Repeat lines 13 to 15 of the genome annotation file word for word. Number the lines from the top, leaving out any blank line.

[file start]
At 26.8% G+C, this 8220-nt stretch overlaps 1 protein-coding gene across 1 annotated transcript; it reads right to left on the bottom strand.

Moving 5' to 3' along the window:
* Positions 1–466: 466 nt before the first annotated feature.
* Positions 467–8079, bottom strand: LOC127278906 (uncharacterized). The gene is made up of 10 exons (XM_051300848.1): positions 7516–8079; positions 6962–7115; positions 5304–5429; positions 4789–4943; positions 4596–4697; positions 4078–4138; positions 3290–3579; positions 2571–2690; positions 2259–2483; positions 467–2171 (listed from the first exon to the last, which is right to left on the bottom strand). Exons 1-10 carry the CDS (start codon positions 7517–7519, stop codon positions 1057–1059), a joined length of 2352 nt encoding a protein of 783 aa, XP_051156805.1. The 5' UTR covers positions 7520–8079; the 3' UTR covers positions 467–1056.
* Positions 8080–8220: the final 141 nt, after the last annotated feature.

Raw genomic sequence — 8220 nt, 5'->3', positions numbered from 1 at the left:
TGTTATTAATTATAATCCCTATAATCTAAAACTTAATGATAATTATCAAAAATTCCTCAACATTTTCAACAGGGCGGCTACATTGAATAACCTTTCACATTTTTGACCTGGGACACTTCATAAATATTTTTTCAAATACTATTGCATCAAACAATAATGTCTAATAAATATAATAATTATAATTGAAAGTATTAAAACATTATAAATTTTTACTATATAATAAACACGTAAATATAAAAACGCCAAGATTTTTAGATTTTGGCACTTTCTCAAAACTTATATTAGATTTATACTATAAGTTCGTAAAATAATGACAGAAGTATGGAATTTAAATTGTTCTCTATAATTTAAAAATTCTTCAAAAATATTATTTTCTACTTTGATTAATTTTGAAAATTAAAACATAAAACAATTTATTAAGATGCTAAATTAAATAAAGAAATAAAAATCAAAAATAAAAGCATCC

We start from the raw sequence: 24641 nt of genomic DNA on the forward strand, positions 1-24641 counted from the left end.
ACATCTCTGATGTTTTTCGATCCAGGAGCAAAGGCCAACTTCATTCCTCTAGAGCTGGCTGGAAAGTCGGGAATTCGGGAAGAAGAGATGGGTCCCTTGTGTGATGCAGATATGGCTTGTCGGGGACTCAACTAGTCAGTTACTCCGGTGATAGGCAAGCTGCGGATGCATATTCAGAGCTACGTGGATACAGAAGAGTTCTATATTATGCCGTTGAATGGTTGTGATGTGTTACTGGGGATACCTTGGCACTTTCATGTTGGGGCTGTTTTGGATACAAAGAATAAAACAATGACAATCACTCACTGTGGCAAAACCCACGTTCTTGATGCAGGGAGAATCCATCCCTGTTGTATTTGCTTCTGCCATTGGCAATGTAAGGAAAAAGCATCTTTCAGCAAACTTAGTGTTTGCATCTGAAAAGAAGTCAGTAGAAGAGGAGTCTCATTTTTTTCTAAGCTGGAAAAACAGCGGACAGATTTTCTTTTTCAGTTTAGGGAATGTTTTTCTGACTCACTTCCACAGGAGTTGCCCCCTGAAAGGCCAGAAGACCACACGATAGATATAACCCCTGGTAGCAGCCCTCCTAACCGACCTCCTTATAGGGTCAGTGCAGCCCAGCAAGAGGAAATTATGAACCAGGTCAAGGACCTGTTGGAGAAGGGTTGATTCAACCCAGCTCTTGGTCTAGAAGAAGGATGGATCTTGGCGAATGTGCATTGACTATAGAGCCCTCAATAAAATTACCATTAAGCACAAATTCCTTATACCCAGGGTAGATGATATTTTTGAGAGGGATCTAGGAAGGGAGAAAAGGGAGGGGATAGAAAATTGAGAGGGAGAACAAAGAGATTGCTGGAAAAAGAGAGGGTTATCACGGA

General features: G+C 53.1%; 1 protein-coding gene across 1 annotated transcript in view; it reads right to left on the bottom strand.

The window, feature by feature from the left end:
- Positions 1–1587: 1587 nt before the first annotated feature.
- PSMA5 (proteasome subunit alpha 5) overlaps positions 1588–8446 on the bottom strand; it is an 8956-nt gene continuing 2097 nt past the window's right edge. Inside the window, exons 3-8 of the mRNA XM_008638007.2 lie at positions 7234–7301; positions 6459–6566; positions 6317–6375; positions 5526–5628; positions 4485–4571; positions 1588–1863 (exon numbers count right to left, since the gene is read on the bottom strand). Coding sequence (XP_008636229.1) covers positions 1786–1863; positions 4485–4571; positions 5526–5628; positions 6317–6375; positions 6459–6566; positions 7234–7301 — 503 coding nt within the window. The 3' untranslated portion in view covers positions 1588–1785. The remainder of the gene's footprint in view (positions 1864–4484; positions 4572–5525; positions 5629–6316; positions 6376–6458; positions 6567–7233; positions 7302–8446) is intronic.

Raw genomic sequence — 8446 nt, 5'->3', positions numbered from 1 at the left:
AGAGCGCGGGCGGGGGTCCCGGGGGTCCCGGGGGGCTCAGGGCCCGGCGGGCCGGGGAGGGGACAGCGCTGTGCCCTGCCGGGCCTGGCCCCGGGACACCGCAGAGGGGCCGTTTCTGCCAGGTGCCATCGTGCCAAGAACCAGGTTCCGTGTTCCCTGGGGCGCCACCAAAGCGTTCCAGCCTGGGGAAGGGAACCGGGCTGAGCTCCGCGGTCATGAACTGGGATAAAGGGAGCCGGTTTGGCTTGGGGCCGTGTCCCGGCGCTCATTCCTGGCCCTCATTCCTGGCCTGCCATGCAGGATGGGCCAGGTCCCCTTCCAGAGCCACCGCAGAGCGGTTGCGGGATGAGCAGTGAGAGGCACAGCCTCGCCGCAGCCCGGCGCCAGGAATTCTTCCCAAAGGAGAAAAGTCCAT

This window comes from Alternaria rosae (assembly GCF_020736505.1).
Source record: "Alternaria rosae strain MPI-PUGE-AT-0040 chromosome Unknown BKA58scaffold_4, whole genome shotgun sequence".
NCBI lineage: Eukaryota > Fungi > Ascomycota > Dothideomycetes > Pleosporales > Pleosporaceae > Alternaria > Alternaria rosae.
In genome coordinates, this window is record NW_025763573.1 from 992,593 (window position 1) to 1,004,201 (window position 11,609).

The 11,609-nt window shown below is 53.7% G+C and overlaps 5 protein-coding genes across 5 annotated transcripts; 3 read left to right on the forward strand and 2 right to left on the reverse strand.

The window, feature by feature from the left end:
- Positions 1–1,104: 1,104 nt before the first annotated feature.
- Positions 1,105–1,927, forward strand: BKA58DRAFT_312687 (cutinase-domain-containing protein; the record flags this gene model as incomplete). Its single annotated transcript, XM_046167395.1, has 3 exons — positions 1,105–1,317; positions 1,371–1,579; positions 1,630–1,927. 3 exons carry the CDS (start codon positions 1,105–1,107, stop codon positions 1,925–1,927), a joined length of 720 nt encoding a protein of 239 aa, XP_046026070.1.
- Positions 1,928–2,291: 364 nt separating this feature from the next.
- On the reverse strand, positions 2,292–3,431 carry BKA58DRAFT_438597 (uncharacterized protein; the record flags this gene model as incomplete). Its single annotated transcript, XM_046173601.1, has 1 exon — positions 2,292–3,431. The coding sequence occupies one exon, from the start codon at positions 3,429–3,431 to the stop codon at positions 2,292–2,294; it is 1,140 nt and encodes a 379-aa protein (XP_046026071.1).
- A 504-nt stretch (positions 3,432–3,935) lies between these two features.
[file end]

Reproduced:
- PSMA5 (proteasome subunit alpha 5) overlaps positions 1588–8446 on the bottom strand; it is an 8956-nt gene continuing 2097 nt past the window's right edge. Inside the window, exons 3-8 of the mRNA XM_008638007.2 lie at positions 7234–7301; positions 6459–6566; positions 6317–6375; positions 5526–5628; positions 4485–4571; positions 1588–1863 (exon numbers count right to left, since the gene is read on the bottom strand). Coding sequence (XP_008636229.1) covers positions 1786–1863; positions 4485–4571; positions 5526–5628; positions 6317–6375; positions 6459–6566; positions 7234–7301 — 503 coding nt within the window. The 3' untranslated portion in view covers positions 1588–1785. The remainder of the gene's footprint in view (positions 1864–4484; positions 4572–5525; positions 5629–6316; positions 6376–6458; positions 6567–7233; positions 7302–8446) is intronic.

Raw genomic sequence — 8446 nt, 5'->3', positions numbered from 1 at the left:
AGAGCGCGGGCGGGGGTCCCGGGGGTCCCGGGGGGCTCAGGGCCCGGCGGGCCGGGGAGGGGACAGCGCTGTGCCCTGCCGGGCCTGGCCCCGGGACACCGCAGAGGGGCCGTTTCTGCCAGGTGCCATCGTGCCAAGAACCAGGTTCCGTGTTCCCTGGGGCGCCACCAAAGCGTTCCAGCCTGGGGAAGGGAACCGGGCTGAGCTCCGCGGTCATGAACTGGGATAAAGGGAGCCGGTTTGGCTTGGGGCCGTGTCCCGGCGCTCATTCCTGGCCCTCATTCCTGGCCTGCCATGCAGGATGGGCCAGGTCCCCTTCCAGAGCCACCGCAGAGCGGTTGCGGGATGAGCAGTGAGAGGCACAGCCTCGCCGCAGCCCGGCGCCAGGAATTCTTCCCAAAGGAGAAAAGTCCAT